When we think of limitation periods in Canada, we often think of the limitation periods that apply to civil lawsuits. However, there is also a limitation period that applies to criminal matters in Canada.
Section 786(2) of the Criminal Code states that when dealing with summary conviction offences, the Crown may only lay charges against an accused for up to one year after the alleged incident occurs. This means that if an accused person assaults another individual on May 1, 2020 and the Crown wishes to proceed summarily, they may only lay charges against the accused until May 1, 2021. After this one-year period has elapsed the Court no longer has jurisdiction.
It is important to note that this limitation period only applies to criminal cases that are summary conviction offences, or hybrid offences that are being prosecuted summarily. When an individual has committed an indictable offence or a hybrid offence that is being prosecuted as an indictable offence there is no applicable limitation period and the accused may be charged at any point after the alleged incident.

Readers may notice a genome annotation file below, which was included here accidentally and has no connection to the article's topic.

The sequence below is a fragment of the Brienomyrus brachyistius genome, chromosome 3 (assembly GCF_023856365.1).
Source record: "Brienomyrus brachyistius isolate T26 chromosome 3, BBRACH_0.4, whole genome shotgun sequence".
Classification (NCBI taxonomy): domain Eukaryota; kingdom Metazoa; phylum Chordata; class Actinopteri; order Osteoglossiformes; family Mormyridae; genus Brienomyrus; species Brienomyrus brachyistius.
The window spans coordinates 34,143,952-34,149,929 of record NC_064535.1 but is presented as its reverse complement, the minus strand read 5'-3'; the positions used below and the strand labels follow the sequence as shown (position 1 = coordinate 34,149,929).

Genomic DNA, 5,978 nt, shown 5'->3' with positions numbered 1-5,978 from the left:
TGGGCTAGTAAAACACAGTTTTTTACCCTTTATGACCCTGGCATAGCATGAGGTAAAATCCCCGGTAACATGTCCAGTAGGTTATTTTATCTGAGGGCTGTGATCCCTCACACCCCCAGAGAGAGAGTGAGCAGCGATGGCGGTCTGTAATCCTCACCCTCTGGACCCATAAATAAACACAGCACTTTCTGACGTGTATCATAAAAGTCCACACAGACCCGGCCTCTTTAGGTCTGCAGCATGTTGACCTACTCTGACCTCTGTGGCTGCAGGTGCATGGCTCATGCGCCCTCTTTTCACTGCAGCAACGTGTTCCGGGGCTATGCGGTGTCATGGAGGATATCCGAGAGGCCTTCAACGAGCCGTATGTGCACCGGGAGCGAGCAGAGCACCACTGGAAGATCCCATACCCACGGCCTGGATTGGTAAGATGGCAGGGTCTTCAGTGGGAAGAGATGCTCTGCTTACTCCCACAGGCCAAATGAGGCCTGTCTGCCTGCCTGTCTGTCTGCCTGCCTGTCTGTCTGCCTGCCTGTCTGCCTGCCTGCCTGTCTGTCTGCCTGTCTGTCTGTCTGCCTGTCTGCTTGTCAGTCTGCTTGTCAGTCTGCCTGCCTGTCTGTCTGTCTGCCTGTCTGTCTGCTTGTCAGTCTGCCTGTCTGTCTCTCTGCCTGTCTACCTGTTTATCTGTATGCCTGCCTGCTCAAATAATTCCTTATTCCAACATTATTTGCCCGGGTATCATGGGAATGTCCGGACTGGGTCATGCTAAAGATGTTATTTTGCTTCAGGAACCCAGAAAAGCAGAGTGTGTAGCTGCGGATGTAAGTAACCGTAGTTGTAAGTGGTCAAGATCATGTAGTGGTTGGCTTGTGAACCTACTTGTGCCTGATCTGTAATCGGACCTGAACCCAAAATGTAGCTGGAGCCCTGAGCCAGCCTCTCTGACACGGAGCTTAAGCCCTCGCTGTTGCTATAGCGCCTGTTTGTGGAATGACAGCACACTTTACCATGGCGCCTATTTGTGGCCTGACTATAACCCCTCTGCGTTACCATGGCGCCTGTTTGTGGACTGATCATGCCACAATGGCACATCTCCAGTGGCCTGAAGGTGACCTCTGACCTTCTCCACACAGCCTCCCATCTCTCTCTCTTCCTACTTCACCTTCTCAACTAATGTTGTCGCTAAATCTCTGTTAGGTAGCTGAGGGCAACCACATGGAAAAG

In some situations, it may be beneficial for an accused to waive the limitation period, allowing the Crown to lay summary conviction charges after the one year period. This tactical decision may be preferable where the accused has allegedly committed a hybrid offence and the Crown intends to proceed by indictment if the accused does not waive the limitation period.
It is generally preferable for an accused to have the Crown proceed summarily because of the enhanced maximum prison sentences that accompany indictable offences.